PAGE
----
The editors of TRANSIT -- a new internet-based, multidisciplinary journal
published by the German Department at the University of California, Berkeley
-- invite submissions for its second annual issue in 2006 on the topic
"Translation and Mobility." Submissions for the special topic will be
published in three rounds throughout the year 2006. Papers for the first
round, to appear in Winter 2006, need to be submitted by December 15, 2005.
TRANSIT responds to the visual turn in literary studies and seeks to push
boundaries both of traditional scholarship and of print publication. The
online format of this journal enables authors to integrate multimedia
content (images, film clips, spoken text, and music) into their work. We
welcome critical and creative work, in English or German, from all areas in
which mobility and transition are major forces, from translation to
travelogues and other forms of cultural transfer.
Possible topics for the "Translation and Mobility" issue include:
--The translation of mobility. Translation and narratives of mobility. Who
speaks in translations?
--Translation and German history: to what extent is the notion of a
"national" history undermined by translation?
--Theories of translation and multiculturalism.
--Translation and identity: translation as vehicle of subjectivity,
intersubjectivity, and/or transnational subjectivities.
--The politics / ethics of translation. The sociology of translation.
--Translation and technology, e.g. how does technology increase or diminish
the potential of crossing linguistic and cultural boundaries? What are the
--Translation and media theory: how is translation deployed in different
media, e.g. subtitles in film, internet translation machines, etc.
--Translation studies and linguistics, e.g. translation as a catalyst of
linguistic change: does translation function as a "transformative" force or
rather as a "conservative" force? How does translation destabilize or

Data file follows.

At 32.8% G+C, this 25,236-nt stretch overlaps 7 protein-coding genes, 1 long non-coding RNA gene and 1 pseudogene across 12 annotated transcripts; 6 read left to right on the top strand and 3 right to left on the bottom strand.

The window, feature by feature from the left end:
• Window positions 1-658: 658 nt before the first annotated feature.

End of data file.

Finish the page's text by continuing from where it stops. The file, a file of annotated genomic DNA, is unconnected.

stabilize linguistic systems and hence, cultural practices?
--Can images be translated? Are pictures universal?
--How do German films "translate" across culture? Do dubbed Hollywood films
become German films?
--Music and translation. How does music mobilize communities and cultural
--Translation and the mobility of images. Traveling images.
--What role does translation play in the production of stereotypes?
Please submit a 250 word abstract to the editors at
[log in to unmask] before you send your paper. We are eager to
exchange ideas with you and provide feedback. The earliest deadline for this
annual issue is 15 December 2005, the next deadline is 15 April 2005, and
the latest date for inclusion in the 2006 issue is 15 September 2006.
In addition, each issue of TRANSIT will offer an Open Forum for scholarly
and creative work on issues of transition and travel in classical German
works, from Parzival and Wilhelm Meisters Wanderjahre to the road movies of
Wim Wenders. We also encourage multidiscisplinary analysis of non-canonical
texts, debates, new media, and material culture. We are especially
interested in explorations of such uniquely German (and untranslatable)
concepts of mobility as Fernweh, Wanderlust, and Heimweh. We appreciate
comparative studies that frame German examples within larger theoretical and
historical concerns. We prefer essays that make creative use of available
We consider submissions for the Open Forum at any time. Because of the
review process and revisions, time between receipt of article and its
publication may vary, but we will strive to cut down considerably the usual
time in print publication. Please contact us if you have questions at
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The German Studies Call for Papers List
Editor: Stefani Engelstein
Assistant Editor: Megan McKinstry
Sponsored by the University of Missouri
Info available at: http://www.missouri.edu/~graswww/resources/gerlistserv.html